Groups Urge Georgia Lawmakers To Pass Hate Crimes Bill After El Paso Shooting

Aug 9, 2019

A coalition of groups under the moniker of “Hate Free Georgia” is renewing calls for Georgia to pass a hate crimes bill when the legislature returns in January. 

At a press conference Friday, speakers from the Georgia Latino Alliance for Human Rights (GLAHR), Georgia Association of Latino Elected Officials (GALEO), the Anti-Defamation League (ADL) and others urged the state Senate to pass House Bill 426 in next year’s session.

Georgia is one of five states without a hate crimes law.

Jerry Gonzalez, executive director of GALEO said that needs to change come 2020.

“We need to stand up unequivocally against white supremacy,” he said, after a moment of silence for those killed in a mass shooting in El Paso, Texas last week. “Moving forward with hate crimes legislation is a way for us to do that.”  

Gonzalez said the shooting, which killed 22 people, was a “carefully calculated, purposeful hate crime.”  The 21-year-old suspect told police he was the shooter and targeted Mexicans, according to an arrest affidavit.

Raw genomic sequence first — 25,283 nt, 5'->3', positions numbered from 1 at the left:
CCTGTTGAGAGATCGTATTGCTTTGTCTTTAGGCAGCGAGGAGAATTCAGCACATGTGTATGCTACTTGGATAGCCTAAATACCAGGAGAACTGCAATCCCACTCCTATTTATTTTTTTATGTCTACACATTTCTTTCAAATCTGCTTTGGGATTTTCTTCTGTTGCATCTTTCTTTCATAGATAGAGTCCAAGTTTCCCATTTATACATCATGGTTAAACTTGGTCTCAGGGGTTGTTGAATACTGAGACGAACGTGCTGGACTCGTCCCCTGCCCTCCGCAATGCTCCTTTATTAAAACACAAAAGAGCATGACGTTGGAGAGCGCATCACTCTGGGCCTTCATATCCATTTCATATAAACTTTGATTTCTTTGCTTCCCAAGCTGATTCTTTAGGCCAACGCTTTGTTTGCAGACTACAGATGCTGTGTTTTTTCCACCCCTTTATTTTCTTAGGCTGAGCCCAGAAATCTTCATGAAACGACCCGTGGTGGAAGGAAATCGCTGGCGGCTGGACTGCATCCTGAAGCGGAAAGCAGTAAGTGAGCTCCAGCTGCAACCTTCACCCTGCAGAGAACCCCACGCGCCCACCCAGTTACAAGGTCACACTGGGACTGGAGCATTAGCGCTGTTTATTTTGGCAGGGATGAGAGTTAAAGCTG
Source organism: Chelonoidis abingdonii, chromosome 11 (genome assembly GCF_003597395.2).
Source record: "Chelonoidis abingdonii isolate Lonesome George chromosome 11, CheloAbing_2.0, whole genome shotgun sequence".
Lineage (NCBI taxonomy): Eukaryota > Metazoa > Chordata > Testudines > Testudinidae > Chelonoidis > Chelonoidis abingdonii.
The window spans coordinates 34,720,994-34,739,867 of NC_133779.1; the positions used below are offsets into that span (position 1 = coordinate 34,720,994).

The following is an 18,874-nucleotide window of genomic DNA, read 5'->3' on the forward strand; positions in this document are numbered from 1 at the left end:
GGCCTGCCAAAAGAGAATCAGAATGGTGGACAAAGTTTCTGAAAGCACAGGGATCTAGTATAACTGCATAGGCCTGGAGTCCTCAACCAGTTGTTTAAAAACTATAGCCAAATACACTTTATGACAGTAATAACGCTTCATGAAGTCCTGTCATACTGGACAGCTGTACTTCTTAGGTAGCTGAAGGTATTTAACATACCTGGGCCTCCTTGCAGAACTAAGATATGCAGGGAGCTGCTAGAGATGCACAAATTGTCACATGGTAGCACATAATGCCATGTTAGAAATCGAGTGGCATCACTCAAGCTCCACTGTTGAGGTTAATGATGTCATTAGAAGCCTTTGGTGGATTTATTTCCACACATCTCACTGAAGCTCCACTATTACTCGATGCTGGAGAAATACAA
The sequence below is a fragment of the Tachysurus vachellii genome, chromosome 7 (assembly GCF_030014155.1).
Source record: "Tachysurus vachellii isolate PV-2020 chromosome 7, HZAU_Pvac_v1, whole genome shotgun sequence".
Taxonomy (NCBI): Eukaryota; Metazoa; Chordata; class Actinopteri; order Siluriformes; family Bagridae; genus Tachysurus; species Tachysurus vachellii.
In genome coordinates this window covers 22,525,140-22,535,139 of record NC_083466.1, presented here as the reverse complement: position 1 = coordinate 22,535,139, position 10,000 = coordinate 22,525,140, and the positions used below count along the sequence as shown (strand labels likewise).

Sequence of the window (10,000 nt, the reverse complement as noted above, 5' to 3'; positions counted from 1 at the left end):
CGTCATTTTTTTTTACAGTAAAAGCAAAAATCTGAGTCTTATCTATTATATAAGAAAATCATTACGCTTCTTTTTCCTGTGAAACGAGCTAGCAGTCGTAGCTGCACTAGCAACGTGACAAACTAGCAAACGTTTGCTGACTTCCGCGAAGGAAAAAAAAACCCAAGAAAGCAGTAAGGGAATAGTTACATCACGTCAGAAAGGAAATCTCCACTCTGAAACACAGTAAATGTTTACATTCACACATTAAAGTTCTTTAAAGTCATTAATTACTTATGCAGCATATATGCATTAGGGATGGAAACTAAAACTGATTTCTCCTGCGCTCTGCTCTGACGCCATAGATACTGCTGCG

GLAHR community organizer Geovani Serrano said that it’s past time for lawmakers to act.

“We are ready to take a stand,” he said. “Let us unite and show that Georgia is a strong state that welcomes diversity, love and peace for one another.”

HB 426, sponsored by Rep. Chuck Efstration (R-Dacula), passed the House 96-64 this spring. It calls for strengthened punishments for people convicted of a crime that targets someone based on their “perceived race, color, religion, national origin, sexual orientation, gender, mental disability, or physical disability.”

The state Senate has not yet voted on the measure.

In addition to the El Paso shooting, ADL regional director Allison Padilla-Goodman said that there are countless examples of shootings targeting minorities, from Christchurch, New Zealand to Charleston, S.C.

“This weekend, the Latinx community was terrorized, and the fear and anxiety, alienation reverberated across the country,” she said. “All marginalized people are literally under attack right now.”

Lawmakers could take up the bill once the 2020 legislative session starts in January.